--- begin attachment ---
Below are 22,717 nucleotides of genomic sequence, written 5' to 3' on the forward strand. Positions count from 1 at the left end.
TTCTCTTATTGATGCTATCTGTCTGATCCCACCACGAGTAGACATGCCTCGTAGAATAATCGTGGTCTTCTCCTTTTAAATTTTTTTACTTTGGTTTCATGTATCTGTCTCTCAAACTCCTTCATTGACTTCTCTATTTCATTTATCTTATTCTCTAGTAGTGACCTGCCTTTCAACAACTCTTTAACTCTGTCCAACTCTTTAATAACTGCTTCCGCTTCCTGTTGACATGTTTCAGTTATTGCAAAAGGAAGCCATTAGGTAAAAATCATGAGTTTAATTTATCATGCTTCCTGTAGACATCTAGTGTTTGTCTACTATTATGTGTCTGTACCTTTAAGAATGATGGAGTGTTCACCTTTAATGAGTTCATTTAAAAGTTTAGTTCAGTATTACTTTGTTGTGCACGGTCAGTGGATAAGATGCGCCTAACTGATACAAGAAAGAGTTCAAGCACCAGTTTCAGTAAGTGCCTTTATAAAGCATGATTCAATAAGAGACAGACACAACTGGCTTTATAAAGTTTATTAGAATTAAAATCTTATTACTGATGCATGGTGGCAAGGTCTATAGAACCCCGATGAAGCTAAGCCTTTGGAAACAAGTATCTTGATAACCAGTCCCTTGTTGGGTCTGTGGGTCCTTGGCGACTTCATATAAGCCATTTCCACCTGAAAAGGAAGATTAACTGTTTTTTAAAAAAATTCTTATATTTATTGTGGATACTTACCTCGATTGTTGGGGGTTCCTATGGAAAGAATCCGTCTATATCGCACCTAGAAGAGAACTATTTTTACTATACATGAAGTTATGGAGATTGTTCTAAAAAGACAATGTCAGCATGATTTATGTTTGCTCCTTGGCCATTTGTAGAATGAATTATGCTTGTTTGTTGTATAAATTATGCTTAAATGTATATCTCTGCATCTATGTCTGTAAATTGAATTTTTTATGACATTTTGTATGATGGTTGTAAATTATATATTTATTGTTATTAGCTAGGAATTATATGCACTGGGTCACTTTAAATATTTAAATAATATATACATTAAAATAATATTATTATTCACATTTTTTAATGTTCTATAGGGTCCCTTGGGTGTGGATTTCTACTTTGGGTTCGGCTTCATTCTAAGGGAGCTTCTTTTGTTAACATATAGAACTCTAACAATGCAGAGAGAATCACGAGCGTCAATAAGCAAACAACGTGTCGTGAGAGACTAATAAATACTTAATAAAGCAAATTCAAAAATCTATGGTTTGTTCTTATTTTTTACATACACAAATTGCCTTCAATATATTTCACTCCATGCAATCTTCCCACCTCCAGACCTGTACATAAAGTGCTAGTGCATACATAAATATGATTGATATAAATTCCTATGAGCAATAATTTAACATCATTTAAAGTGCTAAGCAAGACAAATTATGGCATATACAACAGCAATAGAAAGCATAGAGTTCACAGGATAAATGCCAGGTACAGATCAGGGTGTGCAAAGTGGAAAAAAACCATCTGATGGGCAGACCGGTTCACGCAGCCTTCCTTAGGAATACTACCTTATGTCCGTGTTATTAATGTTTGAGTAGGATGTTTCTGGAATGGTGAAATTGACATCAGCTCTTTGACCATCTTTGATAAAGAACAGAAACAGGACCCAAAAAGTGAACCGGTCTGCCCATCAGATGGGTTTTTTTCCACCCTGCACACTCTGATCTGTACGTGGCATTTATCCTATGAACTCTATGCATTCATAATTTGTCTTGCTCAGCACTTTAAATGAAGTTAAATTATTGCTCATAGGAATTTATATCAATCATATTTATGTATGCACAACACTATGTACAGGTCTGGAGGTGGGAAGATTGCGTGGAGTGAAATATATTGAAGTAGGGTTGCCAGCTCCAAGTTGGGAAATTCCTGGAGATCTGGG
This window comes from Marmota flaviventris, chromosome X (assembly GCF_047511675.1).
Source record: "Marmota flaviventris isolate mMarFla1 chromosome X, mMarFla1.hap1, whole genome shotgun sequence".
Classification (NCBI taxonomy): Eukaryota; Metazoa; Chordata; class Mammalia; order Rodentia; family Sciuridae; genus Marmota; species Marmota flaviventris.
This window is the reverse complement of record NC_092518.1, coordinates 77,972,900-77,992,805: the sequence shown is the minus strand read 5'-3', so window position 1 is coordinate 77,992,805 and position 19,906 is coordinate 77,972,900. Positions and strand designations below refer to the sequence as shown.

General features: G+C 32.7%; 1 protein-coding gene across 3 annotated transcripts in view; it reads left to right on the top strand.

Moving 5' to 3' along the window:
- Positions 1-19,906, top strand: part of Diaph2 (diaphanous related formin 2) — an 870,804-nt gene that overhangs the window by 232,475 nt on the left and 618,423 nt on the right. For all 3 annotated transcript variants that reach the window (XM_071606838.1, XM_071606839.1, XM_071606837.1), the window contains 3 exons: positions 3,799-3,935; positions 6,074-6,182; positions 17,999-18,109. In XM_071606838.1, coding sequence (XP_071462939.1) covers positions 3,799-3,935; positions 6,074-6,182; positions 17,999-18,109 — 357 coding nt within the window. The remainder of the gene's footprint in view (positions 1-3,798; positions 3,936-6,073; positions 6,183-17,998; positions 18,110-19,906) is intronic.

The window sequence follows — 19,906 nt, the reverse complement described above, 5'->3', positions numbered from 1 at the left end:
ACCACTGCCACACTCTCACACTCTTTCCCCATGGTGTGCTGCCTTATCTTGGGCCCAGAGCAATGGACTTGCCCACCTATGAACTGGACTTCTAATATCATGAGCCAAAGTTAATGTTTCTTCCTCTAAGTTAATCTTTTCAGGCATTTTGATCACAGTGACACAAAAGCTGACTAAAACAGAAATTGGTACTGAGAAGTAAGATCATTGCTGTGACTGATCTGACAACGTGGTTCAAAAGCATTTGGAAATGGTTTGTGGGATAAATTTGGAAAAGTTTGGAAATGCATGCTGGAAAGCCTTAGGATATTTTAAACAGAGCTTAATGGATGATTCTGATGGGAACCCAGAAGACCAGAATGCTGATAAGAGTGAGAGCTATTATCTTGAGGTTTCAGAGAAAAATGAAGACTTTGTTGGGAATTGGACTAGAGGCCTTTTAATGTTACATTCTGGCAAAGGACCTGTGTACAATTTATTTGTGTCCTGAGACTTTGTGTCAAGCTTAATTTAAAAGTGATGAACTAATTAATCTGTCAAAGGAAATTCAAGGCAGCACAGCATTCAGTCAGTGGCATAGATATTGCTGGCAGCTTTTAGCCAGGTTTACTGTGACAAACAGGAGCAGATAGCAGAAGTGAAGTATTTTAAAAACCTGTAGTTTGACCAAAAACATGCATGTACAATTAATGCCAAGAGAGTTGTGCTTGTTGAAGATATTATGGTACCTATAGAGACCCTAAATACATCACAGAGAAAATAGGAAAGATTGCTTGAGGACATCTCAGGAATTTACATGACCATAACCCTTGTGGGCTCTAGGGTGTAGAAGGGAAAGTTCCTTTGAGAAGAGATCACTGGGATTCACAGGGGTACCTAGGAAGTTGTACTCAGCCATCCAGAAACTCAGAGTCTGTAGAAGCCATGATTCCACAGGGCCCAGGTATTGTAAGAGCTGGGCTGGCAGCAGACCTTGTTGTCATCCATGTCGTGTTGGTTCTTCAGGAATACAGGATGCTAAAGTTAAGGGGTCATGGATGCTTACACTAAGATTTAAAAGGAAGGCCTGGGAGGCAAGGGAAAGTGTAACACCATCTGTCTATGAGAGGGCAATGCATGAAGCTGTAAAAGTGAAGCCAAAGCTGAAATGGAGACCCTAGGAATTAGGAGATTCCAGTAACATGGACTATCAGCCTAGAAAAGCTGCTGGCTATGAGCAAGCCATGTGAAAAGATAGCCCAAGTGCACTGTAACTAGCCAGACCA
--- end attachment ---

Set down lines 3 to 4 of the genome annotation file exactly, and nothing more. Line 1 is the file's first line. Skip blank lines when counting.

This window comes from Marmota flaviventris, chromosome X (assembly GCF_047511675.1).
Source record: "Marmota flaviventris isolate mMarFla1 chromosome X, mMarFla1.hap1, whole genome shotgun sequence".